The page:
As the summer begins to think about meeting autumn halfway, it’s not too late for tourists to visit the interface between Dublin and Wicklow, where suburbia withdraws and hands over to the mountains. A good spot to visit, accessible by public bus from Dublin or through day tour packages, is the Powerscourt Estate.
Home to a once medieval castle, the house on the grounds has been subsequently rebuilt twice: first into a Palladian styled home by the 1st Viscount Powerscourt (completed in 1741), then in the 1990s by the Slazenger family, current owners, necessitated by a devastating fire in 1974. Though the house offers a 12 minute audio-visual history of the estate, arguably it’s the magnificent gardens that make Powerscourt worth visiting.
The grounds offer Italian Gardens and a Japanese Garden, laced with a romantic grotto and Japanese maple trees that come alive in the autumn. The trees of the grounds make the estate most pleasant to walk at any time of year, with over 250 varieties to witness, including Giant Sequoia and Giant Redwood. The River Walk harbours Ireland’s tallest tree, a Douglas Fir that stands proud at 61.5 metres tall.
It’s perhaps by Triton Lake in the Italian Gardens that the most spectacular view of Sugar Loaf Mountain and neighbouring mountains can be found. Here, on a clear summer’s day, Wicklow radiates.
The grounds also contain a Pepperpot Tower with a good viewing point, a pet cemetery and a fine array of gates and statues that various Viscounts of Powerscourt purchased or commissioned arising from their travels across Europe. The house offers a café, shopping opportunities, and a childhood museum displaying dolls houses, toys and memorabilia. There’s also a garden centre, a hotel and golf courses on the estate.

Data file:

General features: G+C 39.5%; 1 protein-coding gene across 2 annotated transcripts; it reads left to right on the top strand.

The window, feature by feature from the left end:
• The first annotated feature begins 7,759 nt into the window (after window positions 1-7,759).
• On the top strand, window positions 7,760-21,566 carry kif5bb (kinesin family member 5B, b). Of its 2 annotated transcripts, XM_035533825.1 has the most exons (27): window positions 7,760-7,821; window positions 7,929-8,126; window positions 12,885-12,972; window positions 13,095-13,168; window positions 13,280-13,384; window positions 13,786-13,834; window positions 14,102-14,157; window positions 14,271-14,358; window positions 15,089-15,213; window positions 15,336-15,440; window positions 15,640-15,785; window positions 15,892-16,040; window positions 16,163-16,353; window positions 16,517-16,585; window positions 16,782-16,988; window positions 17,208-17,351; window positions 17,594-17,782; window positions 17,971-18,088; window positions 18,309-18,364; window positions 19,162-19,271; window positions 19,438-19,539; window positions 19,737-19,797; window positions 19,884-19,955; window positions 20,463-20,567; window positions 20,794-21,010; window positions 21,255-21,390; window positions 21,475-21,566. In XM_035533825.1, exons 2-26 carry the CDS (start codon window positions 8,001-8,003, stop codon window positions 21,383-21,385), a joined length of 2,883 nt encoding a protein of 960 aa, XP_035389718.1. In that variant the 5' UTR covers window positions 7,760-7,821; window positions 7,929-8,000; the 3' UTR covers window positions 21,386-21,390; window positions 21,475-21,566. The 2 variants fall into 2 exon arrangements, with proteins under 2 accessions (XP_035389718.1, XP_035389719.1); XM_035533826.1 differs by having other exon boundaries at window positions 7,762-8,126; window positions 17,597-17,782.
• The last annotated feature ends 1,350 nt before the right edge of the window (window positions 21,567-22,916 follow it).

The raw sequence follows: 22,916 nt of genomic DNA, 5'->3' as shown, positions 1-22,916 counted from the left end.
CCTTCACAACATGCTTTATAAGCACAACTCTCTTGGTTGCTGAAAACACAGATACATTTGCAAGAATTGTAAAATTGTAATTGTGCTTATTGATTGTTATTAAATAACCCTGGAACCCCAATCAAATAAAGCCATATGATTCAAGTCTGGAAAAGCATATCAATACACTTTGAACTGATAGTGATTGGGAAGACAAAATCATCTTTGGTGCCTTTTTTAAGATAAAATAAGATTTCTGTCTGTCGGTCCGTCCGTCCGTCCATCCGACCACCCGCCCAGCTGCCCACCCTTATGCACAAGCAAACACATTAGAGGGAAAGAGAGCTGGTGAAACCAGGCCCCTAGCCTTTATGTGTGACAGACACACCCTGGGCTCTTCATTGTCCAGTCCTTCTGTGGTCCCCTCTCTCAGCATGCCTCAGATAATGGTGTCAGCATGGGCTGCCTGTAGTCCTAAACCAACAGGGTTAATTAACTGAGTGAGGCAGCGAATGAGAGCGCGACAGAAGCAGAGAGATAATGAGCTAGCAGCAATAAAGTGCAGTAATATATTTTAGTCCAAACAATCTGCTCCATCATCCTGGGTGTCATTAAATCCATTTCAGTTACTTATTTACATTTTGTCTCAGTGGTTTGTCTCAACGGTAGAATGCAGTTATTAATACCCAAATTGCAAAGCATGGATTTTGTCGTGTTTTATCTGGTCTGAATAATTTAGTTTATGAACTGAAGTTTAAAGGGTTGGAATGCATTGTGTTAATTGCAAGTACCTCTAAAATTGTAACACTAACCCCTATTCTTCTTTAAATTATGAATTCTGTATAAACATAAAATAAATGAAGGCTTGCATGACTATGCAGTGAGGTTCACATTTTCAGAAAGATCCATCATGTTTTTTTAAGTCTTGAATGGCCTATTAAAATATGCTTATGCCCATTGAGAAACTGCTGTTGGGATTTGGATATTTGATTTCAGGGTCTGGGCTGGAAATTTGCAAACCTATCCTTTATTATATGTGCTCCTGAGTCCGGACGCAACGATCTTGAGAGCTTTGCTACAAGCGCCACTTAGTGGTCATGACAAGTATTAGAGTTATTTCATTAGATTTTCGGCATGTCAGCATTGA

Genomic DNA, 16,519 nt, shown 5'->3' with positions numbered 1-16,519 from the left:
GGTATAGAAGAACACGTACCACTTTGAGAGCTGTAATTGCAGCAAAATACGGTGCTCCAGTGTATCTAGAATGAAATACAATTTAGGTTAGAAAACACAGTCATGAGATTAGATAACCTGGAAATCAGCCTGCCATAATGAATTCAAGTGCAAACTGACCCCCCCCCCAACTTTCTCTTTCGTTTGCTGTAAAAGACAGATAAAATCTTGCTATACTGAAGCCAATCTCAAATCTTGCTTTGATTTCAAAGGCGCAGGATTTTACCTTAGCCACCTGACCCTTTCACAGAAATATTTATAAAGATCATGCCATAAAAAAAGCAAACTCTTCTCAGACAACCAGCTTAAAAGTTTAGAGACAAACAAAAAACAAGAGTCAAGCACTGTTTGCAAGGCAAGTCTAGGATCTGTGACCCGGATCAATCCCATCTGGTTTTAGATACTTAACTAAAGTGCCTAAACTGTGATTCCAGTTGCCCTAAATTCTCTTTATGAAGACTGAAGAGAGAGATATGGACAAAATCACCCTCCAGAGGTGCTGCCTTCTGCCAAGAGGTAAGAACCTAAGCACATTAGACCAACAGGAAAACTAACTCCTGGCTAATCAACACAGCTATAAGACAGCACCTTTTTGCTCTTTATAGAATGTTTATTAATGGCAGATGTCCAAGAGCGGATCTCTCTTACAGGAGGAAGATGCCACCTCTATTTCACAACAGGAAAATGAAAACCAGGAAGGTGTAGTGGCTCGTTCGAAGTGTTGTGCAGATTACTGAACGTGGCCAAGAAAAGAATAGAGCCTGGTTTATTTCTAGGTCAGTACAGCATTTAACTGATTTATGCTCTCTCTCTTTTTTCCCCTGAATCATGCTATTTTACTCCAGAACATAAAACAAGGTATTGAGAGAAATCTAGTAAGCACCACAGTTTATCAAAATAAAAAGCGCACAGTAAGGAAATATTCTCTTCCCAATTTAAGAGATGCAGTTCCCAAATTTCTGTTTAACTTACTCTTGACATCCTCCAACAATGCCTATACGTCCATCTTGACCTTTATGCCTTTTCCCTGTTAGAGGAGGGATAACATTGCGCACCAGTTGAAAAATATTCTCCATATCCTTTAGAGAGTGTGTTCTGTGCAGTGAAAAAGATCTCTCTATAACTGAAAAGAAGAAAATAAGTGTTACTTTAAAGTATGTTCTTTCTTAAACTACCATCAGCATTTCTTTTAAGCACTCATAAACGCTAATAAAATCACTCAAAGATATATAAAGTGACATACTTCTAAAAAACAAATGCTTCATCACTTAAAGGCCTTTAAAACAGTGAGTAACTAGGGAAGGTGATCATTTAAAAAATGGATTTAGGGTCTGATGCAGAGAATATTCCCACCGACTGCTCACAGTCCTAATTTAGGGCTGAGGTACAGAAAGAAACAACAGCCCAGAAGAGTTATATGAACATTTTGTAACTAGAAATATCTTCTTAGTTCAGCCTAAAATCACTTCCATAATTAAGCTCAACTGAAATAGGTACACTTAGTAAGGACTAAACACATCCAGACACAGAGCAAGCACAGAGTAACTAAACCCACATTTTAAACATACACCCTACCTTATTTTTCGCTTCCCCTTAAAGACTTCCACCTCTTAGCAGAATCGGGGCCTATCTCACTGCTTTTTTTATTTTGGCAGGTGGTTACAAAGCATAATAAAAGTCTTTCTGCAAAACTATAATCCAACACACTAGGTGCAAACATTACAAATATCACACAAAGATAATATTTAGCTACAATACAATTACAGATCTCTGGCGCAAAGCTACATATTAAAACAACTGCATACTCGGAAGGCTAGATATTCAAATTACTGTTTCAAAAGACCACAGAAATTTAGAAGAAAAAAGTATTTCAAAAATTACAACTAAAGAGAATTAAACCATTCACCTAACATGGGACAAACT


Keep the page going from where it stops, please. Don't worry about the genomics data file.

Unfortunately the house and gardens close at 5.30pm, but nearby Powerscourt Waterfall (6km from the estate) is open until 7pm until the end of August. Some of that remaining summer night brightness can be captured there.
If you’ve a car and your appetite for Wicklow’s scenery remains unsatisfied there are plenty of places nearby to explore before dusk. For those making their way back to Dublin on the 44 bus Enniskerry, where the bus departs, is a little village is full of quaint cafés, shops and places for eating and drinking. Just make sure you don’t miss the last bus, as you’ll need more than loose change for Powerscourt Estate’s hotel if you need to stay the night.